Cull the Riffraff
Today was the retirement party for John and Will (The names have been changed to protect us all from repercussions.) I "roasted" one of the fellows, and laughed at the memories described by the other speakers. Then I cried through the video collage — memories suspended in time against a backdrop of music from the 70's. The photos were wonderful — visible proof of the thirty years these two fine teachers have taught at our school. For the two men, for their families, and for the very few remaining teachers who "knew them when…" the pictures brought the past to life. For those of us who were unable to spend three full decades with these individuals, the pictures introduced our co-workers at each stage of their lives — single fellows; young married men; fathers; now as grandfathers.
Yes, two more teachers who had not planned to retire in their Fifties — (one younger than I am) — decided to leave teaching. The loss to the school; to the students of the present, as well as to those of the future; and to the staff left behind, is without measure. Personally, I believe that these gentlemen have chosen not to witness the final destruction of the school where they, along with so many other good teachers, once happily and effectively educated children. But what can one expect of "riffraff"? (That is what we are considered, you know.)
Last year a younger teacher respectfully approached an administrator to discuss the direction in which he was taking the school. Meaning to be helpful, she sincerely warned, "You are going to cause us to lose some really good, strong teachers." The administrator responded, "I'm not worried about it. It will clear out the riffraff!"
It is difficult to imagine any sensible administrator using such terminology to describe teachers who simply worry about the present undermining of educational standards; attempt to maintain order amongst the chaos; and believe in a knowledge-based curriculum.
More and more, it appears, though, that we do not live in sensible times, guided by sensible leadership. We do not have sensible curriculum, sensible testing, or sensible plans for accountability. Without sensible foundations and insights, irrational and foolhardy stances can be taken by such administrators in public schools. Government education lacks the common sense, and the courage, to look into a mirror. It will never willingly appraise its image — noticing the glaring flaws, warts, wounds, as well as the look of cruel, conniving intent upon its face.
What are we to make of a system that refers to strong teachers as "riffraff," then insults and torments them until they are successfully driven from the schools? Although such a system may be ineffective at educating children; it is obviously effective at ridding schools of unwanted staff, for few of us remain. Most days we meet as "strangers in a strange land," hiding in corners to say hello and give each other encouragement.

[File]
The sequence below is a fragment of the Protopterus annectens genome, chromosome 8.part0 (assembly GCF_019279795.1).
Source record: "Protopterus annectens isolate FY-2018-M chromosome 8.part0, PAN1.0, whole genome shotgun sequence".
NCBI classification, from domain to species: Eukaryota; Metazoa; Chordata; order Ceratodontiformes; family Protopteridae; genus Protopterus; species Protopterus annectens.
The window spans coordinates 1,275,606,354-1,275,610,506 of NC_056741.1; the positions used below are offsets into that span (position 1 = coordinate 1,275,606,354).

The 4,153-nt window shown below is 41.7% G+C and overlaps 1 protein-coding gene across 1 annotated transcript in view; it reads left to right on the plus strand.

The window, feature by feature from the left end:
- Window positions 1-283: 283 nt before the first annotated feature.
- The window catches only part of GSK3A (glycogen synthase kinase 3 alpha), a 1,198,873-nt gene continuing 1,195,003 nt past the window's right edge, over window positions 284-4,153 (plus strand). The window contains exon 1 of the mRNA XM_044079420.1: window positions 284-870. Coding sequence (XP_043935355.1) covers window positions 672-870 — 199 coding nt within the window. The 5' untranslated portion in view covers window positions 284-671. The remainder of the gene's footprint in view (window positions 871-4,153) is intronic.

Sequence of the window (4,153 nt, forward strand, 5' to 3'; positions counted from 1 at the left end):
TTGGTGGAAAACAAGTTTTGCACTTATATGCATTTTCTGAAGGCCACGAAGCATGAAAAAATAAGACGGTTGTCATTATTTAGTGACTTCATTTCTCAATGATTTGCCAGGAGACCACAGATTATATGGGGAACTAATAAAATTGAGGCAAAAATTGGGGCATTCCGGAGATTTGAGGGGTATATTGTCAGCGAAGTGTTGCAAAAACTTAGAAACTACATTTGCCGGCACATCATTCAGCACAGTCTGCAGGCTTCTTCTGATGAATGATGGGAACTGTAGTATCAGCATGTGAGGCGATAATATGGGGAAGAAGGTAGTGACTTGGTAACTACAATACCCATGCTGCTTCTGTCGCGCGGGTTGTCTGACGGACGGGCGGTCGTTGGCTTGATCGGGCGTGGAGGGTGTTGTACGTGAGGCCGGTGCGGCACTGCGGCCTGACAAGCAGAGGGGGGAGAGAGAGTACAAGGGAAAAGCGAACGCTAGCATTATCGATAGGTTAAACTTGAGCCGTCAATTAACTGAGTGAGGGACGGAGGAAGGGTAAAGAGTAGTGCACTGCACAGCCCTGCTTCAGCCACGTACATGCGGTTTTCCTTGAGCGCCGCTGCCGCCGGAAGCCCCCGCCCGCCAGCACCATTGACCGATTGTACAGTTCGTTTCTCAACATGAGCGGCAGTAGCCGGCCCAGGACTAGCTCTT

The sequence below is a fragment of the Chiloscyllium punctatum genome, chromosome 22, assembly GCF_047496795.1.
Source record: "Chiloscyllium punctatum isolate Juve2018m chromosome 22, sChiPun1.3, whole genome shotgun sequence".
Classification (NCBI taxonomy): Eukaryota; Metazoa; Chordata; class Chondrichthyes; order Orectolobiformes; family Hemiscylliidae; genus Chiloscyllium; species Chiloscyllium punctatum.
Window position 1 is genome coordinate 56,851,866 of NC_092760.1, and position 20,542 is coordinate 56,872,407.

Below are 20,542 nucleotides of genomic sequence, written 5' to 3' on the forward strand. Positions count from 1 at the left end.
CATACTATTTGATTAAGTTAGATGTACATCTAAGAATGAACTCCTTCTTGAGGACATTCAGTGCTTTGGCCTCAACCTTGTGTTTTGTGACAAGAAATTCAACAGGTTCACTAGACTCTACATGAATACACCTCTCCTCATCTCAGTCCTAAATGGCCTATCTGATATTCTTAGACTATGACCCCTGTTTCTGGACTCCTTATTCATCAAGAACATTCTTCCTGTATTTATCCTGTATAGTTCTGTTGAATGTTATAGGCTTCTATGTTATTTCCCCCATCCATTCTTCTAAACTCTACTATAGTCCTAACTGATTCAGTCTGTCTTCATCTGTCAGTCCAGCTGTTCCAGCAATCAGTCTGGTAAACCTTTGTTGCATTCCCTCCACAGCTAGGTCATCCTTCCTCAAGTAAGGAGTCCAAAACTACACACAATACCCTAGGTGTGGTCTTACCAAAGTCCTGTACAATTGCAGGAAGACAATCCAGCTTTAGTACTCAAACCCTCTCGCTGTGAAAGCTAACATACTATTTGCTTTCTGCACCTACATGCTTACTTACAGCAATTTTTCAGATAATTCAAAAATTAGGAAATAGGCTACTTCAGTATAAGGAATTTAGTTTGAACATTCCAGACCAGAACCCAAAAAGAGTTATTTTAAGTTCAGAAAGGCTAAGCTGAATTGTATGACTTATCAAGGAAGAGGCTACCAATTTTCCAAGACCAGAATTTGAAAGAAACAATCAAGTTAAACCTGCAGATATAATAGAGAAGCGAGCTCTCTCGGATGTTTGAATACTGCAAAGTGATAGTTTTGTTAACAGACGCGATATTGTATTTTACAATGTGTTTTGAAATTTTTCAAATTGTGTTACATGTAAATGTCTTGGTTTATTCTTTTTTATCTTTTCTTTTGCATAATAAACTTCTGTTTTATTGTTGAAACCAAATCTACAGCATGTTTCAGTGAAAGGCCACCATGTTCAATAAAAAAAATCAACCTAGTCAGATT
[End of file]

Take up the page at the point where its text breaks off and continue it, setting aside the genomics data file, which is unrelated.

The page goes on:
From administration we receive dictates to: not sit together at meetings; not gather and "form cells." New teachers are warned to avoid us. One untenured staff member found an addendum attached to her evaluation — a reminder to choose more "positive" teachers with whom to communicate and associate. (Hmm, come to think about it, she hasn't joined my group at our table in several weeks…) At each meeting or gathering, representatives of the hand-chosen "school improvement team" fan out to sit among the remaining riffraff — to monitor our conversations; to gather ammunition for the supervisors; to encourage us to "be more positive." They believe that truthfulness=negativity. Alternatively, an administrator blatantly lying to teachers would be defined thus: deceptiveness=positivity.
Although many administrators would love to see the remaining riffraff leave now, we who remain still hope to start backfires capable of developing into conflagration powerful enough to roast the evil forces that entered the educational scene by stealth, but now stride openly: another round of consolidations; 8th grade vocational "choices," four-year "academic" plans; School-to-Work, etc.
It is unlikely that our backfires will stop, or even slow, the "progress" (talk about Newspeak!) of the Morlock culture. However, a few of the fires might burn hot enough to sound an alarm — an alarm so frightening that it will send parents running to a wiser CHOICE.
May 26, 2003
Linda Schrock Taylor [send her mail] lives in Michigan. She is a free-lance writer and the owner of "The Learning Clinic," where real reading, and real math, are taught effectively and efficiently.
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